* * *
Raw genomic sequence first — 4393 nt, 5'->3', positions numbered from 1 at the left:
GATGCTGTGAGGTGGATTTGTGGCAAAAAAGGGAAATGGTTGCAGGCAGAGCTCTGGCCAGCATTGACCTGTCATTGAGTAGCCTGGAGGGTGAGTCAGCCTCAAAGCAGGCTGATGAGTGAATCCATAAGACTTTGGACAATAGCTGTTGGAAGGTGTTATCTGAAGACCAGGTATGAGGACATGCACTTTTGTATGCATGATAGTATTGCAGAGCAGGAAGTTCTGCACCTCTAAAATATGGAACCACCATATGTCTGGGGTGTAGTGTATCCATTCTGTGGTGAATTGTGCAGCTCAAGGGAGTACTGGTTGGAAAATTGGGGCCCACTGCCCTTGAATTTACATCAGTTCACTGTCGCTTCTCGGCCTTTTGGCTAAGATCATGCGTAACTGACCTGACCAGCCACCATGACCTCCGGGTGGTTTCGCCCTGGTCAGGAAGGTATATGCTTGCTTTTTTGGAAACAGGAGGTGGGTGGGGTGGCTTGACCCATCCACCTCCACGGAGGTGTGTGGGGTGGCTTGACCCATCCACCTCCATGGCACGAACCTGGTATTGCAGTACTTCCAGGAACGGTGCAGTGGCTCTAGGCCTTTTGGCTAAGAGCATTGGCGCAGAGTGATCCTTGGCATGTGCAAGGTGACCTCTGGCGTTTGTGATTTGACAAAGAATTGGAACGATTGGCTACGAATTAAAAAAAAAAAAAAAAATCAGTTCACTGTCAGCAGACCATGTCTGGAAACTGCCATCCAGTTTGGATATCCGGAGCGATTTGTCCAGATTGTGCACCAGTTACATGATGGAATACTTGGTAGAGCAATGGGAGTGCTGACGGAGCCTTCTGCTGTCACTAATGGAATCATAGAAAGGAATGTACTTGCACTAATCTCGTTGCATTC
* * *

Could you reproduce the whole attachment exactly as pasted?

Raw genomic sequence first — 4393 nt, 5'->3', positions numbered from 1 at the left:
GATGCTGTGAGGTGGATTTGTGGCAAAAAAGGGAAATGGTTGCAGGCAGAGCTCTGGCCAGCATTGACCTGTCATTGAGTAGCCTGGAGGGTGAGTCAGCCTCAAAGCAGGCTGATGAGTGAATCCATAAGACTTTGGACAATAGCTGTTGGAAGGTGTTATCTGAAGACCAGGTATGAGGACATGCACTTTTGTATGCATGATAGTATTGCAGAGCAGGAAGTTCTGCACCTCTAAAATATGGAACCACCATATGTCTGGGGTGTAGTGTATCCATTCTGTGGTGAATTGTGCAGCTCAAGGGAGTACTGGTTGGAAAATTGGGGCCCACTGCCCTTGAATTTACATCAGTTCACTGTCGCTTCTCGGCCTTTTGGCTAAGATCATGCGTAACTGACCTGACCAGCCACCATGACCTCCGGGTGGTTTCGCCCTGGTCAGGAAGGTATATGCTTGCTTTTTTGGAAACAGGAGGTGGGTGGGGTGGCTTGACCCATCCACCTCCACGGAGGTGTGTGGGGTGGCTTGACCCATCCACCTCCATGGCACGAACCTGGTATTGCAGTACTTCCAGGAACGGTGCAGTGGCTCTAGGCCTTTTGGCTAAGAGCATTGGCGCAGAGTGATCCTTGGCATGTGCAAGGTGACCTCTGGCGTTTGTGATTTGACAAAGAATTGGAACGATTGGCTACGAATTAAAAAAAAAAAAAAAAATCAGTTCACTGTCAGCAGACCATGTCTGGAAACTGCCATCCAGTTTGGATATCCGGAGCGATTTGTCCAGATTGTGCACCAGTTACATGATGGAATACTTGGTAGAGCAATGGGAGTGCTGACGGAGCCTTCTGCTGTCACTAATGGAATCATAGAAAGGAATGTACTTGCACTAATCTCGTTGCATTC